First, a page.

Two of the top teams in Class B faced off on Friday night to close out the regular season as No. 2 Platteview pulled out a 49-48 win against No. 3 Crete at home to finish 19-4.
Here are five thoughts on the game.
Down to the Wire
Platteview got off to a great start, doubling up the Cardinals in the first quarter. However, Crete cut the deficit down to four at halftime before dominating the third quarter to take a seven-point lead into the fourth.
Crete slowed things down in the fourth, trying to run out the clock as it played with a lead. But Platteview battled back into it, pulling within one on a Trey Moseman 3 with less than three minutes to go.
Platteview forced a miss, but Mason Crumbliss scored a put-back to push it back to three. Twenty seconds later, Moseman found Connor Millikan for a 3 to tie it up at 46-all.
After running down some clock, Crete tried to get a shot up at the basket, but Moseman did a great job of staying vertical and forcing a miss. Millikan secured the rebound then took his time on the other end, probing and running clock until he drew a hand-check foul on a drive with 46.2 to play. He hit both free throws to put Platteview up a pair.
Crete ran its offense and got a clean look from 3 that didn’t go down, but Crumbliss had great position and skied for the offensive rebound, using one power dribble to cut through traffic before rising up for a left-handed half hook with 25 seconds to play.
Once again, Platteview coach Tim Brotzki opted to let his team go without a timeout, and once again Millikan took his time before ultimately drawing another foul with 6.4 to play. He made the first but missed the second, giving Crete one last chance.
Crumbliss cleared the board, pushed it up the floor, attacked the middle of the floor, spun back to his right and put up a floater from just below the right elbow at the buzzer that came up just a bit short.
Both teams played man-to-man in the first half. The Trojans put up 20 points in the first quarter and 34 in the half thanks to red-hot shooting from deep — 8-for-12 to be exact.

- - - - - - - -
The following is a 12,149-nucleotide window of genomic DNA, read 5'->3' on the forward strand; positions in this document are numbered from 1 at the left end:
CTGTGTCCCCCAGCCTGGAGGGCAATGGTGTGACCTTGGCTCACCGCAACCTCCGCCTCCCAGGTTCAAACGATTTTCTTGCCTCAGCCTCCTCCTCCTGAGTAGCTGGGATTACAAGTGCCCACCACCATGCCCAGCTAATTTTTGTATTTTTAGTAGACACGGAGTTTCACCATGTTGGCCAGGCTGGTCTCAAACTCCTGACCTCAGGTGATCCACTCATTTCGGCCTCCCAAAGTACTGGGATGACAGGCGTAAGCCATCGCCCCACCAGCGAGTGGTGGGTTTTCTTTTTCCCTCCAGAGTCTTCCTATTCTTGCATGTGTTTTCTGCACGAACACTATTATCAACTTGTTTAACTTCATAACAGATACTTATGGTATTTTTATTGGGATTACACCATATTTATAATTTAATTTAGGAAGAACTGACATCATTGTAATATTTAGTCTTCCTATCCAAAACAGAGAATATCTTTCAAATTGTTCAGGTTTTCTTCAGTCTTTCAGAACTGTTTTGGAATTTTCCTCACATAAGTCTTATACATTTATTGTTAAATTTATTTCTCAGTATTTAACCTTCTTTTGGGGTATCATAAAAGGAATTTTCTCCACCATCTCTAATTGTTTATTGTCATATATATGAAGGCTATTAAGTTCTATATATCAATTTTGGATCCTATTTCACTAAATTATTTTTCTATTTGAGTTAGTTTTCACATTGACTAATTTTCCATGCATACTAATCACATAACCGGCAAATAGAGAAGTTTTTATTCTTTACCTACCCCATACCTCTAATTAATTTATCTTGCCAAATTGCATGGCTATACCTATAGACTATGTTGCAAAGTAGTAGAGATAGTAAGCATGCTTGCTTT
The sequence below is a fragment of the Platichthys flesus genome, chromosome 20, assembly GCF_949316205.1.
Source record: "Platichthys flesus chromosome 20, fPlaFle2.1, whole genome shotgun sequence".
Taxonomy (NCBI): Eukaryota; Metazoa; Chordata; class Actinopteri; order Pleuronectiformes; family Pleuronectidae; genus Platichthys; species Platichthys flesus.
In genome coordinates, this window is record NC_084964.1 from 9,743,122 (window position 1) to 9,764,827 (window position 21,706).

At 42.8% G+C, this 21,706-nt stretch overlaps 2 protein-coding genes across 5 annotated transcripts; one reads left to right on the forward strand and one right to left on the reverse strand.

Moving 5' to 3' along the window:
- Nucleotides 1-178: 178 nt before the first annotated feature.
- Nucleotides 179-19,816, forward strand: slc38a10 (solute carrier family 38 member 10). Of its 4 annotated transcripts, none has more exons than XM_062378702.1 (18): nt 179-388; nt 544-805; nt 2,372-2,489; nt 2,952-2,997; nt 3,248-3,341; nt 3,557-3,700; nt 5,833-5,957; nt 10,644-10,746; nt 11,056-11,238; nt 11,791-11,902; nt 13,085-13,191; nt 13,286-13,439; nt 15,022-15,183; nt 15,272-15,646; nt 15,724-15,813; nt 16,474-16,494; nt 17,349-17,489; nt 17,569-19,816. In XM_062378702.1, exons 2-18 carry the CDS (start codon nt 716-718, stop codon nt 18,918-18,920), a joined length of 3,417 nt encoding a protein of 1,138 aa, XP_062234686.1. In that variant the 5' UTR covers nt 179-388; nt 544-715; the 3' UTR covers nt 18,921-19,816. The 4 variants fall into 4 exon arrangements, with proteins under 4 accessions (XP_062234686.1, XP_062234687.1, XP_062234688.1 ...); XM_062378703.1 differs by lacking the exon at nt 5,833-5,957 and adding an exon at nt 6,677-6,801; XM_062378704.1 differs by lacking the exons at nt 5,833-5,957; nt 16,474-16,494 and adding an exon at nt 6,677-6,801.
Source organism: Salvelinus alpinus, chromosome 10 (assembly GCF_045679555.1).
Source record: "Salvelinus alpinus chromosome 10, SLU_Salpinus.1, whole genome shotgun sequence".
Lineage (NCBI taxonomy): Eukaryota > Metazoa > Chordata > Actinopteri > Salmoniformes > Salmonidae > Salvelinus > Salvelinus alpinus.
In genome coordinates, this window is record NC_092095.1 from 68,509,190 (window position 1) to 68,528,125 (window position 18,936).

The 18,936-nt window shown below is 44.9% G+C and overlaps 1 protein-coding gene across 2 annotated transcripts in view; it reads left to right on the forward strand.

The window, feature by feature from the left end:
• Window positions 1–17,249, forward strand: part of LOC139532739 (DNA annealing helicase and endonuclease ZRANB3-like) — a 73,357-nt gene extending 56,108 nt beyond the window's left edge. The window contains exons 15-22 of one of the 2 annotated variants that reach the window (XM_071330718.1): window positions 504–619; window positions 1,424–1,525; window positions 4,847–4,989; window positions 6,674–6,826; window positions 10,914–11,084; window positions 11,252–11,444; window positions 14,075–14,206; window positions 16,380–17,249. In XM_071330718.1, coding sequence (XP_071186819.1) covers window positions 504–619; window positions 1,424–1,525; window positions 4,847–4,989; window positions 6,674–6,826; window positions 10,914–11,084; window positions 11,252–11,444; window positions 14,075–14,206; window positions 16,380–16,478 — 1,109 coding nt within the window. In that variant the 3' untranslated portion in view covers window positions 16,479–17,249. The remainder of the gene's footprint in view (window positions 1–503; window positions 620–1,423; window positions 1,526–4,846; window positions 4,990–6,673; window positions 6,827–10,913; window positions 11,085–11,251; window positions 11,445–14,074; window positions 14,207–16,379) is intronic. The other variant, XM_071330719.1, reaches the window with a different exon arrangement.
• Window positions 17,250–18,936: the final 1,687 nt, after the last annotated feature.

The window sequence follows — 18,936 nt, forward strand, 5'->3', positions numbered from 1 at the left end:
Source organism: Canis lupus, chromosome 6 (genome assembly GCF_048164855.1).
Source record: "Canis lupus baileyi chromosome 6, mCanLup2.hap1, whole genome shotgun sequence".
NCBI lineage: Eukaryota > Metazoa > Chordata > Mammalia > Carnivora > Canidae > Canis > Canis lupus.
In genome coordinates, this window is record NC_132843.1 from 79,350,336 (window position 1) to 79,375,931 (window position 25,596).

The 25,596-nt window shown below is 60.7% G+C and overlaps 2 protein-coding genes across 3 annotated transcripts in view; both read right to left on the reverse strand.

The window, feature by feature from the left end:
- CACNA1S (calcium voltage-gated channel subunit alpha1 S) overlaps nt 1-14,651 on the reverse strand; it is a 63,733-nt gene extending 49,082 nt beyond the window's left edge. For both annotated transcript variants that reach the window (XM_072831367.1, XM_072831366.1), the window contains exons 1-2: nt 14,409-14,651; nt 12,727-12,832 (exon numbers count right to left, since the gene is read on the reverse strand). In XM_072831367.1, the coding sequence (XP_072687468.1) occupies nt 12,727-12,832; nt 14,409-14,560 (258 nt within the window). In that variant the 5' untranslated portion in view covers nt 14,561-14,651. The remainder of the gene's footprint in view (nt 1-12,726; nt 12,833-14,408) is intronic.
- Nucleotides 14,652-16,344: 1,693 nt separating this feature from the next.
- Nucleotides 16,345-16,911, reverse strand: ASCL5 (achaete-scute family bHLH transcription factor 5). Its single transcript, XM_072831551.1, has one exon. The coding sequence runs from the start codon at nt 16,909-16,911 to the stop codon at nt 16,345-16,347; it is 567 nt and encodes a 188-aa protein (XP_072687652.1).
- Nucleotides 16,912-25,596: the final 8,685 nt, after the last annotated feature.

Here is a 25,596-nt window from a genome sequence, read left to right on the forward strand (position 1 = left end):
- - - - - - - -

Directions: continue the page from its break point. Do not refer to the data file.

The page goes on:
The Cardinals overcame a slow start to get hot themselves in the second quarter, hitting eight of their 11 shots including four 3s to get back in the game at 34-30.
What did Coach Tony Siske draw up to slow down the Trojans at halftime? A 2-3 zone, which seemed pretty risky with the way the Trojans were bombing away from deep.
But it worked.
Platteview shot 1-for-9 from the field and 1-for-3 from the foul line with three turnovers in the third quarter and Crete led 44-37 heading into the fourth. The zone continued to give Platteview problems as the Trojans continued misfiring from deep. They missed their first 10 3-point attempts of the second half before Moseman’s and Millikan’s back-to-back that tied the game.
If not for five fourth-quarter turnovers (as many as the Cardinals had in the first three quarters combined), Crete likely would have gone home victorious. The Cardinals went back into man-to-man at the end of the game and Millikan made them pay.
I was at the game early in the season when Millikan surpassed the 2,000-point mark for his career. Since then, he’s passed 27 of the 28 players who remained ahead of him on Nebraska’s all-time career scoring list.
With his 2,464 points and counting, Bill Holliday (Wilsonville, class of 1960) is the only one left ahead of him at 2,748 points. With only the postseason remaining, it appears that is where his climb will end (unless Platteview makes it to the Class B state championship and he averages like 60 points along the way).